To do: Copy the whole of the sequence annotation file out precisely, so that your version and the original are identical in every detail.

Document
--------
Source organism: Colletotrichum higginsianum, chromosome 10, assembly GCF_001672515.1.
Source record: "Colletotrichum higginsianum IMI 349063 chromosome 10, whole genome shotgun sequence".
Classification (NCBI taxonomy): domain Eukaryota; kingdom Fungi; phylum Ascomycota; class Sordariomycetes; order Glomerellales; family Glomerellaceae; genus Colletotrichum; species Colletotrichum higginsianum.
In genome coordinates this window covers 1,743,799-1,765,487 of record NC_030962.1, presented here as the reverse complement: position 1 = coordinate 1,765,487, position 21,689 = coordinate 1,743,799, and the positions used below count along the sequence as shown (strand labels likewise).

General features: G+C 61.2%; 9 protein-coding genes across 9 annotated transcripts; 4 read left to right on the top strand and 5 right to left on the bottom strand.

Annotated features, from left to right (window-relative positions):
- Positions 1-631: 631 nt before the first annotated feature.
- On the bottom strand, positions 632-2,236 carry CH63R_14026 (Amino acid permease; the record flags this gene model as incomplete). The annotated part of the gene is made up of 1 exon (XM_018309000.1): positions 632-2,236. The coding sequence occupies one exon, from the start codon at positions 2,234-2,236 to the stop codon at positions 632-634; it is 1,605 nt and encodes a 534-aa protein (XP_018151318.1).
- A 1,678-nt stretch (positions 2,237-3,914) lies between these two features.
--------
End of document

Source organism: Colletotrichum higginsianum, chromosome 10, assembly GCF_001672515.1.
Source record: "Colletotrichum higginsianum IMI 349063 chromosome 10, whole genome shotgun sequence".
Classification (NCBI taxonomy): domain Eukaryota; kingdom Fungi; phylum Ascomycota; class Sordariomycetes; order Glomerellales; family Glomerellaceae; genus Colletotrichum; species Colletotrichum higginsianum.
In genome coordinates this window covers 1,743,799-1,765,487 of record NC_030962.1, presented here as the reverse complement: position 1 = coordinate 1,765,487, position 21,689 = coordinate 1,743,799, and the positions used below count along the sequence as shown (strand labels likewise).

General features: G+C 61.2%; 9 protein-coding genes across 9 annotated transcripts; 4 read left to right on the top strand and 5 right to left on the bottom strand.

Annotated features, from left to right (window-relative positions):
- Positions 1-631: 631 nt before the first annotated feature.
- On the bottom strand, positions 632-2,236 carry CH63R_14026 (Amino acid permease; the record flags this gene model as incomplete). The annotated part of the gene is made up of 1 exon (XM_018309000.1): positions 632-2,236. The coding sequence occupies one exon, from the start codon at positions 2,234-2,236 to the stop codon at positions 632-634; it is 1,605 nt and encodes a 534-aa protein (XP_018151318.1).
- A 1,678-nt stretch (positions 2,237-3,914) lies between these two features.